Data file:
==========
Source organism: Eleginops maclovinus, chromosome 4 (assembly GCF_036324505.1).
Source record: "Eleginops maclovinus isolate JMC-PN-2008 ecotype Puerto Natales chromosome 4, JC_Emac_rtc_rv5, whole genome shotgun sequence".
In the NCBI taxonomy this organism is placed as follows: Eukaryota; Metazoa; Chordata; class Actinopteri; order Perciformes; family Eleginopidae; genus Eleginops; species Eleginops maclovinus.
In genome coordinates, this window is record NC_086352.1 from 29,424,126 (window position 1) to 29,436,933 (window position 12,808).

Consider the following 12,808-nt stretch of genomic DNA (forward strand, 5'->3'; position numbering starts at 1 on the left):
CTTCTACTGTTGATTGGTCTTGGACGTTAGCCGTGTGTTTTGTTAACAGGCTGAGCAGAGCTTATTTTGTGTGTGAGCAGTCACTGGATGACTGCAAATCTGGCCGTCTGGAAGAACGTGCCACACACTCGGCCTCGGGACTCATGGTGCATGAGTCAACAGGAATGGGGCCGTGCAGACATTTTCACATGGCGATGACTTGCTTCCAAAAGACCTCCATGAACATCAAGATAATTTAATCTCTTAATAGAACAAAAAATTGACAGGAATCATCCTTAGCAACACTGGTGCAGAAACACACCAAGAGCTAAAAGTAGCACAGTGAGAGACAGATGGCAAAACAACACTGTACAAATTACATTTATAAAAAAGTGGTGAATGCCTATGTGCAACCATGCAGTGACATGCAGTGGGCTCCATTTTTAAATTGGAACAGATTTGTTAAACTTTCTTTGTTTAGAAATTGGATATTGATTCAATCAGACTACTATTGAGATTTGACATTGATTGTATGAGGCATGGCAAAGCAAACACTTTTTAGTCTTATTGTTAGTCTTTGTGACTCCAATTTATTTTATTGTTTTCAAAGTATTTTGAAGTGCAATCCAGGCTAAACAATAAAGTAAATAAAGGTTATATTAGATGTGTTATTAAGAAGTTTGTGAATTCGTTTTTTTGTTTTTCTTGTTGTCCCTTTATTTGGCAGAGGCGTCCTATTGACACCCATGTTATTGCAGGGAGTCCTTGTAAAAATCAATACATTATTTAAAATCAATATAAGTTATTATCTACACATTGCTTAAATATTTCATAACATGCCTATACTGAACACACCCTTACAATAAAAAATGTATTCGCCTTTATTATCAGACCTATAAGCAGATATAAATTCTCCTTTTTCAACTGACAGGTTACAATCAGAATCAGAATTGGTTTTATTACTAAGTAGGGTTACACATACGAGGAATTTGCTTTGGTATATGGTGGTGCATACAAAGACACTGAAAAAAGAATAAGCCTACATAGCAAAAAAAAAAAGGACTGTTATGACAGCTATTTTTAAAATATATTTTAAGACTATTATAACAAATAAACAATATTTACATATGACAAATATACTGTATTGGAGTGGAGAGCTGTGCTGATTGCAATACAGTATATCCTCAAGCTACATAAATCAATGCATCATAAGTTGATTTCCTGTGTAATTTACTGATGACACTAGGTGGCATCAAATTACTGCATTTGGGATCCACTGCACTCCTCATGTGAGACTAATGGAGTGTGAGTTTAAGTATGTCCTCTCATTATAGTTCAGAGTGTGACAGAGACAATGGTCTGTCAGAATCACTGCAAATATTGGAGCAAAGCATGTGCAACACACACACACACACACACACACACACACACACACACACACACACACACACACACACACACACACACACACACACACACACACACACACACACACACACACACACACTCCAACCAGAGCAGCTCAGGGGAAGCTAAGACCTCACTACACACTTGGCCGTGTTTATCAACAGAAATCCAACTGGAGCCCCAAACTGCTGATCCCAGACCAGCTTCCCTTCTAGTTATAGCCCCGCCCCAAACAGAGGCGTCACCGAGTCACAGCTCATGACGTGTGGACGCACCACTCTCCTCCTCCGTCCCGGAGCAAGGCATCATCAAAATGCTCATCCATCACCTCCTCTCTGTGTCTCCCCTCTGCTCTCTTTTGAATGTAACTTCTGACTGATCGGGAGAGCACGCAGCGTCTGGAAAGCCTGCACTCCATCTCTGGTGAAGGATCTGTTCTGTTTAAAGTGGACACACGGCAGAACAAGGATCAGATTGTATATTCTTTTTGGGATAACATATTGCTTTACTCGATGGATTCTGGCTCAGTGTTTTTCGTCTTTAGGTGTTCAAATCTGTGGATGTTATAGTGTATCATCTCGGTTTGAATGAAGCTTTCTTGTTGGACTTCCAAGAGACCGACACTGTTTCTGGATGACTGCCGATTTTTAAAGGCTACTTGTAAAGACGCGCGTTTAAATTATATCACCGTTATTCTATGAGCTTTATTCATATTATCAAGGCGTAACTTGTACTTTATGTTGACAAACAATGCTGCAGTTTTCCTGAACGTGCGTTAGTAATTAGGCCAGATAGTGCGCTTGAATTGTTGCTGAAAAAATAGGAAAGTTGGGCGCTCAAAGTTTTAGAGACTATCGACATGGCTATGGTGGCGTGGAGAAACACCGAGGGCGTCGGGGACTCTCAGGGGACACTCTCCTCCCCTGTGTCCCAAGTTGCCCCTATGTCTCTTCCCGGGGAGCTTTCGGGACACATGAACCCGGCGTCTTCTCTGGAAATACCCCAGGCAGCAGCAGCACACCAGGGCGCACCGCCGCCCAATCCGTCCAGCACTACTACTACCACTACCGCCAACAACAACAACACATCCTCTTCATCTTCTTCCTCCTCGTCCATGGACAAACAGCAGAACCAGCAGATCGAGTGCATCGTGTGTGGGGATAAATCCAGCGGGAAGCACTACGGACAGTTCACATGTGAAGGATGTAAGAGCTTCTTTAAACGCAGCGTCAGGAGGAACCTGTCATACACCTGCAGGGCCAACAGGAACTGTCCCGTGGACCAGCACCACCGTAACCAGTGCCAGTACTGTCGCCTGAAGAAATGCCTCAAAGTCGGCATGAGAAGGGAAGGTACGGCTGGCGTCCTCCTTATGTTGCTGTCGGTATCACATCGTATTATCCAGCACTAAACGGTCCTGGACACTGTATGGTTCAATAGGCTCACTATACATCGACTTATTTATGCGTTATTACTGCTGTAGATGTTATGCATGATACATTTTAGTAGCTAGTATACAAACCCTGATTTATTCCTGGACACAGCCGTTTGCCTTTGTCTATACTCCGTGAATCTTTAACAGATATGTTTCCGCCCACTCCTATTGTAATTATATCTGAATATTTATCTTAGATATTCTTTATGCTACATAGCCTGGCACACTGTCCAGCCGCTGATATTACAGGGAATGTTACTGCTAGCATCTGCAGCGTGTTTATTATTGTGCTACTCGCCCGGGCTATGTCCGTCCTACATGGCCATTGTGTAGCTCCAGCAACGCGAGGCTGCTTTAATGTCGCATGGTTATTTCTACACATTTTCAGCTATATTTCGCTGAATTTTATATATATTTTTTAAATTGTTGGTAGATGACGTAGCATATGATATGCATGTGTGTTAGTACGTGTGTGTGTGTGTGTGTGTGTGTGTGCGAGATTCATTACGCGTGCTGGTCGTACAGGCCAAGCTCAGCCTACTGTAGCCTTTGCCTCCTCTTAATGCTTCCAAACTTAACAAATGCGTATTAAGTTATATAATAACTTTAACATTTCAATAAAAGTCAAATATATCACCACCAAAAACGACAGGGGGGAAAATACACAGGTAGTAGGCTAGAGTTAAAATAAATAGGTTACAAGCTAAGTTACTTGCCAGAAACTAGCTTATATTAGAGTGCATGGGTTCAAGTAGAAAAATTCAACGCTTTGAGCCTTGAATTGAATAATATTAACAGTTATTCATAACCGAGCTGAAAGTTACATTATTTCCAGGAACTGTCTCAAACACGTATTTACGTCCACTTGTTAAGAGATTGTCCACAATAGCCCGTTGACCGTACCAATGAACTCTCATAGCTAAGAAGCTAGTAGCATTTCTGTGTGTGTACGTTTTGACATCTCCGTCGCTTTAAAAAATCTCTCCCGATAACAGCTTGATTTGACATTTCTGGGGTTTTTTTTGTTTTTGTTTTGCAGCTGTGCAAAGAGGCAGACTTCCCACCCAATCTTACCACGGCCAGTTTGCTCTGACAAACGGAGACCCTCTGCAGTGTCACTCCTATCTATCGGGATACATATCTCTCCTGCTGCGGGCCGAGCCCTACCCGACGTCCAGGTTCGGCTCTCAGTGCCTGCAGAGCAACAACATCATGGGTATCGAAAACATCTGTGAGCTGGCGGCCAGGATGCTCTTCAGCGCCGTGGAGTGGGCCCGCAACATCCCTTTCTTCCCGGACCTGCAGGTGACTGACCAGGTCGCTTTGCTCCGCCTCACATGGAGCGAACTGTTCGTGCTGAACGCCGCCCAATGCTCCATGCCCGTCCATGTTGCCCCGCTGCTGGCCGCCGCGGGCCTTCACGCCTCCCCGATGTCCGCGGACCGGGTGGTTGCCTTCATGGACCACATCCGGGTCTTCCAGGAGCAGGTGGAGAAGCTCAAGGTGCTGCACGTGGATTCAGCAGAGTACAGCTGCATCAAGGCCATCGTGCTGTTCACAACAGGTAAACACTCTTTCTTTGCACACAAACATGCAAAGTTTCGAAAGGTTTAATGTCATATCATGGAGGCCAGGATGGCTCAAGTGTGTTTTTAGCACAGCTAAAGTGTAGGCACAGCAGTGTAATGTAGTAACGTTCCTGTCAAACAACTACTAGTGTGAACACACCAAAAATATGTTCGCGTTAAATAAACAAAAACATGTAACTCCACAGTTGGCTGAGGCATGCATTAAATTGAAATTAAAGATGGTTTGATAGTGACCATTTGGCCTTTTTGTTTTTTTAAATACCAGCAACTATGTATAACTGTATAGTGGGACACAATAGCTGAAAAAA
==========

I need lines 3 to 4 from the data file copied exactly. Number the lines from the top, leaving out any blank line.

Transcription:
In the NCBI taxonomy this organism is placed as follows: Eukaryota; Metazoa; Chordata; class Actinopteri; order Perciformes; family Eleginopidae; genus Eleginops; species Eleginops maclovinus.
In genome coordinates, this window is record NC_086352.1 from 29,424,126 (window position 1) to 29,436,933 (window position 12,808).